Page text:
The £3.2 billion ($5.2 billion)
“We are continuing to increase our [private equity] investment as calls are made against commitments, but distributions are few and far between in the current market and that’s a strategic concern for us,” said Michael Taylor, chief of LPFA. “We hope to see distributions start picking up in the next few months.”
For now, the LPFA does not anticipate having any trouble meeting capital calls from funds it has already backed. In fact, said Taylor, when distributions do pick up the pension fund authority may well raise its target allocation to private equity.
The LPFA, one of the largest Local Government Pension Schemes in the United Kingdom, with more than 76,000 members, manages both an “active” sub-fund, earmarked primarily for investments in equities and alternative assets, and a more conservatively managed “pensioner” sub-fund, primarily invested in bonds. As of June 30, the pension fund had about 24 percent of its £2.1 billion in active sub-fund assets invested in alternative investments, including private equity, global property, infrastructure and commodities. Private equity accounted for 9 percent, or £189 million, just short of a 10 percent target allocation.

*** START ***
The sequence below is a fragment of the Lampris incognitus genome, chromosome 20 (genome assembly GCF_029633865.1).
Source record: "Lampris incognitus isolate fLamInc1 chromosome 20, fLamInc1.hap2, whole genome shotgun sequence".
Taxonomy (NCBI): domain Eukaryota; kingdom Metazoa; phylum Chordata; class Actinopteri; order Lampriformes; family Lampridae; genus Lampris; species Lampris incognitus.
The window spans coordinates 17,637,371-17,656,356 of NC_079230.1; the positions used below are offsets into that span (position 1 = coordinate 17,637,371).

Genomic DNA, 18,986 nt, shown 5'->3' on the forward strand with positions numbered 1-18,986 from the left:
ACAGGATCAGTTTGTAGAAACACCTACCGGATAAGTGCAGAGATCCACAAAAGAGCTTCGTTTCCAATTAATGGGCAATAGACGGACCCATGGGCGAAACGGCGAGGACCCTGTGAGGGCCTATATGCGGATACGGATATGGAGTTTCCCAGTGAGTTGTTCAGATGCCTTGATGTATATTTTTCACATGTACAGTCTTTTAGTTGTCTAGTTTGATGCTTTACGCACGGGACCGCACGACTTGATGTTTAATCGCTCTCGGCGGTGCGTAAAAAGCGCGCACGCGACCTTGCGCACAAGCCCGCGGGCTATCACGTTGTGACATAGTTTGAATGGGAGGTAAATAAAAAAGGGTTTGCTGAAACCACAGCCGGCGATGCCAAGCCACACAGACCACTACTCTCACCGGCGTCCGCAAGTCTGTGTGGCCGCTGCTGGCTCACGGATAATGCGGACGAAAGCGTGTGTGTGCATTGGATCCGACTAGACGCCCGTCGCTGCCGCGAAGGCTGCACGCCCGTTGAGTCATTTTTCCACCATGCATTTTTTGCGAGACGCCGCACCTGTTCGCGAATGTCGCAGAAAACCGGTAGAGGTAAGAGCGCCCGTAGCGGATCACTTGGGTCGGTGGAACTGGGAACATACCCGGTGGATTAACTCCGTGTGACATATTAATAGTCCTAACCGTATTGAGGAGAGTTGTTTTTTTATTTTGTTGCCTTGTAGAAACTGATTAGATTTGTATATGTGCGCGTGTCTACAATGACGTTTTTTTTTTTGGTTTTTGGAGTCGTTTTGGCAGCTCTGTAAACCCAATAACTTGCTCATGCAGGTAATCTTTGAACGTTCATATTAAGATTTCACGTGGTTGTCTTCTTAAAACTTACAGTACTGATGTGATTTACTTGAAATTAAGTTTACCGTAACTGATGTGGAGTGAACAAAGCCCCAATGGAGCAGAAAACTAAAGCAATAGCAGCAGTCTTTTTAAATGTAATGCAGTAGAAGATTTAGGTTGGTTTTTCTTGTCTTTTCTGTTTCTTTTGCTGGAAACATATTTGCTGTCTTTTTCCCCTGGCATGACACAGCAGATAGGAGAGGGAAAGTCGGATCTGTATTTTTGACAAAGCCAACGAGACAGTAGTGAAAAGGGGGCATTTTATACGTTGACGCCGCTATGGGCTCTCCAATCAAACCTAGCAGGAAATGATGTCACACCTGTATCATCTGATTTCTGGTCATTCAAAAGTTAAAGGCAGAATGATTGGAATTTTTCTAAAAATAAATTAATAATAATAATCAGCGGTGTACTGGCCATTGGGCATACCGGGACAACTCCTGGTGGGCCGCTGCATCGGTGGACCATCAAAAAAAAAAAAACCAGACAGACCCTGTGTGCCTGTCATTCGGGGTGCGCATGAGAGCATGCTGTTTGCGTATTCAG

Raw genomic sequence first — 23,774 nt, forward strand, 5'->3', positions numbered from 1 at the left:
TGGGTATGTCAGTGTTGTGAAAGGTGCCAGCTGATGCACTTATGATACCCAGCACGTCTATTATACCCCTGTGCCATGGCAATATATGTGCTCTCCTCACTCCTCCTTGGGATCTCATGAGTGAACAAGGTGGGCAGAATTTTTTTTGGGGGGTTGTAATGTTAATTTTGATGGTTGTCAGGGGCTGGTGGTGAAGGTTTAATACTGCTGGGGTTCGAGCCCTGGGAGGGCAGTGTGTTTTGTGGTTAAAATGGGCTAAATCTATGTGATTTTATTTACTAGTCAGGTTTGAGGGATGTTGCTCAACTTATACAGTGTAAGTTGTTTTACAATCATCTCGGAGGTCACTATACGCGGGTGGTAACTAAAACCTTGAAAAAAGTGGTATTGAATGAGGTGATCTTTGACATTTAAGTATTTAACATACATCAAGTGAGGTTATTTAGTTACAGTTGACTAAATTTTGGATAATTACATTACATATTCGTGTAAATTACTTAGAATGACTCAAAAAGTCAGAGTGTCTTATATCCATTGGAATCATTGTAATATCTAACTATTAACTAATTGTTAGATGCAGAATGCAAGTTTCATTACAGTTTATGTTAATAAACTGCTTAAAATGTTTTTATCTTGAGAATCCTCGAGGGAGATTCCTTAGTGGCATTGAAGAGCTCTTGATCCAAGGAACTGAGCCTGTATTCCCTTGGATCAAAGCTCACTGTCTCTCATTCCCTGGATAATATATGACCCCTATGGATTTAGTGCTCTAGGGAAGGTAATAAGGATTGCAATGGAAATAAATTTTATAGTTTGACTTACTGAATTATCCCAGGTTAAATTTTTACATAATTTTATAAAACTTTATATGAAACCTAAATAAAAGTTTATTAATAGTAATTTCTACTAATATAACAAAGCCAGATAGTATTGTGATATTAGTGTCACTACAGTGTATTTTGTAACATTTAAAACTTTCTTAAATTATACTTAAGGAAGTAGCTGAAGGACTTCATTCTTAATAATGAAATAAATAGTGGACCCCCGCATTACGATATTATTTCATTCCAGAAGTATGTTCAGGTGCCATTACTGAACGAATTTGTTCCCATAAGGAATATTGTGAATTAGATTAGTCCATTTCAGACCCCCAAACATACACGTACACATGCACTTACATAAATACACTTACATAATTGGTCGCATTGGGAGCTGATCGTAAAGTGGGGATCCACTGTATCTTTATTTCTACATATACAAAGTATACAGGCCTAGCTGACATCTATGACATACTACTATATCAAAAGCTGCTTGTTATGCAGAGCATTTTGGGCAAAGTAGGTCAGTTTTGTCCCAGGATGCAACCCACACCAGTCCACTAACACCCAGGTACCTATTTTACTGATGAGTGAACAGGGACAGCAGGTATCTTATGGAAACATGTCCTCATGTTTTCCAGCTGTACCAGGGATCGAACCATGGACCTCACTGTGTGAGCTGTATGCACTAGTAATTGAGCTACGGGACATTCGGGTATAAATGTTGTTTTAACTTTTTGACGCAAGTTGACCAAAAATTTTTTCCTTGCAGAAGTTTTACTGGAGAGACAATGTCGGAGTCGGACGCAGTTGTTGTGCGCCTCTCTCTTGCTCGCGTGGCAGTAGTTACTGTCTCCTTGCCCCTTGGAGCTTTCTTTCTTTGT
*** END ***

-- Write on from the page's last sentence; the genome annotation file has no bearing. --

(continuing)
The pension fund authority has been investing in private equity for at least the last five years. After initially investing in listed private equity trusts, LPFA has gradually shifted to limited partnerships, including funds-of-funds managed by such firms as